Pastor Bonny Mulder-Behnia says the congregation of Rosewood Christian Reformed Church in Bellflower, Calif., “always looks forward to the stage transformation” at the front of the church's sanctuary every summer. This year it is graced by a 17-foot paper-sculpted tree.
“We like to ‘wow’ them,” Mulder-Behnia said of the creativity behind the project. It’s a visual focal point for the church's Summer Family Nights, a five-week Wednesday night intergenerational ministry that Rosewood has offered since Mulder-Behnia joined the staff there 21 years ago.
“Basically it's a ‘next-step’ outreach ministry for people who have come to our large outreach events at Halloween and Easter, and/or to GEMS and Cadets (girls and boys’ faith formation ministries),” Mulder-Behnia said.
Summer FamilyNights are set up to have all participants together, different from how Rosewood does programming the rest of the year with specific ministries like GEMS, Cadets, youth groups, and adult small groups all on different nights.
“Summer is the time we all get together for a dinner, intergenerational worship, a drama (presentation), and classes for all ages,” Mulder-Behnia said. She writes the drama scripts and says it’s a favorite feature of Summer Family Nights to see church members perform and act a little silly. The church’s children’s ministry coordinator writes material for the primary grade classes on the same theme and Mulder-Behnia writes the materials for children in fourth to eighth grade.
Part of the design of Summer Family Nights is to “offer a menu of classes for the adults, so that there are non-threatening options for seekers as well as an in-depth study for mature believers,” she said.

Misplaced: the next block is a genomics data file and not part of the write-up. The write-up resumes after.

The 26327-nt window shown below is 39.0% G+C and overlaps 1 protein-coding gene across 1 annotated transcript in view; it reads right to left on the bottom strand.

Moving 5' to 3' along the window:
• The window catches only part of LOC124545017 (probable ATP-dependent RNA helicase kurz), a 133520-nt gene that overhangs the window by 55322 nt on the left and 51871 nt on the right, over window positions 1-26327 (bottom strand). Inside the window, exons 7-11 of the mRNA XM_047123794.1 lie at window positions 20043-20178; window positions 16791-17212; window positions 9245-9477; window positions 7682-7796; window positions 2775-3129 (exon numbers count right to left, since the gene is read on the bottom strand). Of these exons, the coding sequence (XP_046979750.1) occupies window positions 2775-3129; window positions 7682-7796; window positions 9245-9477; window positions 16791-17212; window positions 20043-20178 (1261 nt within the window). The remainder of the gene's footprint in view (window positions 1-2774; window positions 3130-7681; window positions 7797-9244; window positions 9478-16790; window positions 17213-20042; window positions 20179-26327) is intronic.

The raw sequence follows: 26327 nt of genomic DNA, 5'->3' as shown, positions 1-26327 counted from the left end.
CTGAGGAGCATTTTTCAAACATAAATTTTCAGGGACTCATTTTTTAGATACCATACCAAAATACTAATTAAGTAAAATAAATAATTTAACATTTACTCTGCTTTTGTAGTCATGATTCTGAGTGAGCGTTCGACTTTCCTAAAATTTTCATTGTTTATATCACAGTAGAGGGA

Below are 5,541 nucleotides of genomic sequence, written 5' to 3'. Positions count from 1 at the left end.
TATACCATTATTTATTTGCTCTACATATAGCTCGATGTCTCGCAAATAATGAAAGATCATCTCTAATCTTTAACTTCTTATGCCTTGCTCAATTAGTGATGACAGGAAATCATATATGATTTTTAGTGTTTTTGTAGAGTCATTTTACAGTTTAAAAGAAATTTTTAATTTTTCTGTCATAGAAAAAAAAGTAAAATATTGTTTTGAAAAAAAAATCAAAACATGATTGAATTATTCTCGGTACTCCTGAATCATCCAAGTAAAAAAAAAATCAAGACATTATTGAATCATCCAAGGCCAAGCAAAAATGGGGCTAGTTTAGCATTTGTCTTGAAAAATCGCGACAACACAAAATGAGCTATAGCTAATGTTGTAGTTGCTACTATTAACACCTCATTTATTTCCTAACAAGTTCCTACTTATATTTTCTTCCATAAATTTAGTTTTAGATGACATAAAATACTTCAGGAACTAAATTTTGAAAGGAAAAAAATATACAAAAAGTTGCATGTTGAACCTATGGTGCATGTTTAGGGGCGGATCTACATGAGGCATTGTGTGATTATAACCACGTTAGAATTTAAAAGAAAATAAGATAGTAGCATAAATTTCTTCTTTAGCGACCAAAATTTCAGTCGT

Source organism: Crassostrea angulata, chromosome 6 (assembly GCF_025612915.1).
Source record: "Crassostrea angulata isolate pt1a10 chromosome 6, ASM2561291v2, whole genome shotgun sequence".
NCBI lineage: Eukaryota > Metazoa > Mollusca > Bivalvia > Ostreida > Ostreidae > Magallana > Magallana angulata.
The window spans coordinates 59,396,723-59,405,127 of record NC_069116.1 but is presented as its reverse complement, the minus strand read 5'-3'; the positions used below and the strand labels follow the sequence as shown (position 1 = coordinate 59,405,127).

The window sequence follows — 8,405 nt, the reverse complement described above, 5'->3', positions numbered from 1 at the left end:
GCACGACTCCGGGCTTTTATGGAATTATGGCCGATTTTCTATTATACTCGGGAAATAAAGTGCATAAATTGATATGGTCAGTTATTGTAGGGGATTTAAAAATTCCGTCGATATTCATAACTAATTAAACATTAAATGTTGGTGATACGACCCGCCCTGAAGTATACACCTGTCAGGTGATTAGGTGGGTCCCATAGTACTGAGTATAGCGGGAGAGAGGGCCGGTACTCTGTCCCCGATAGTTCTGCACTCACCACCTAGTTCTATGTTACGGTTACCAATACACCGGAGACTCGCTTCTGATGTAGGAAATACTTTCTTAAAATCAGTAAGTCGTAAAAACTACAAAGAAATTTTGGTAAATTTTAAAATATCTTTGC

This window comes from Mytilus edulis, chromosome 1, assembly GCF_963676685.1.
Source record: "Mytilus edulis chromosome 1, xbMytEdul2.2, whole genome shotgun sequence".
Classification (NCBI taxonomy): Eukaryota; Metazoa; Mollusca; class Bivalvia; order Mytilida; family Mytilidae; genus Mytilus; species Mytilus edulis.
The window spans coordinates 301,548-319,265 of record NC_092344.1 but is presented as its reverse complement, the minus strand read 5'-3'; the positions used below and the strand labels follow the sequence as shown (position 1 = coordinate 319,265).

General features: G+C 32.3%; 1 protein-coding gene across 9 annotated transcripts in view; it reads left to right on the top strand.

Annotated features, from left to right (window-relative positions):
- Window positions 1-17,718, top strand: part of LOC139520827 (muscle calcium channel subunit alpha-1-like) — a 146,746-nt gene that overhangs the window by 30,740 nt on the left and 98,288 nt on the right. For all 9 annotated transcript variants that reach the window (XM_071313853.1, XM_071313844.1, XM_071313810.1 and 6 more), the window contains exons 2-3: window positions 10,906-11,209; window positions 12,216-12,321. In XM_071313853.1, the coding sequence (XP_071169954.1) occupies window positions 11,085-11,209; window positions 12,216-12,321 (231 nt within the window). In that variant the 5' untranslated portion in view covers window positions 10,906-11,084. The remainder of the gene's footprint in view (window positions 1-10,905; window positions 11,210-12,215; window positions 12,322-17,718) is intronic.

Many of the participants are newer members and attendees, Mulder-Behnia said. In past years as many as 250 people would enjoy the evening sessions, she said, but Summer Family Nights is in rebuilding mode after the COVID-19 pandemic, “so we anticipate maybe 60 adults and 60 children and youth, plus around 30 volunteers (this year).”
This year's theme is Tree Tales, featuring Jer. 17:7-8, and it coordinates with a 10-week summer sermon series of the same name.
Mulder-Behnia said the adult classes at this year’s Summer Family Nights include a group led by two mothers—one age 30 and one age 70—to encourage sharing life experiences and building relationships across generations of women, a class exploring spiritual growth, an overview of the Psalms, a parenting book study, a class that offers healthy recipes, physical exercise and other elements of wellbeing, and a Spanish-language class on the Bible.
The “big tree” will remain in Rosewood’s sanctuary past the period of Summer Family Nights, Mulder-Behnia said, remaining until at least Labor Day. About 15 people, with one couple coordinating the design and construction, contributed to the building of the tree over two evenings and one long Saturday just before the “Tree Tales” sermon series began June 25.
About the Author
Alissa Vernon is the news editor for The Banner.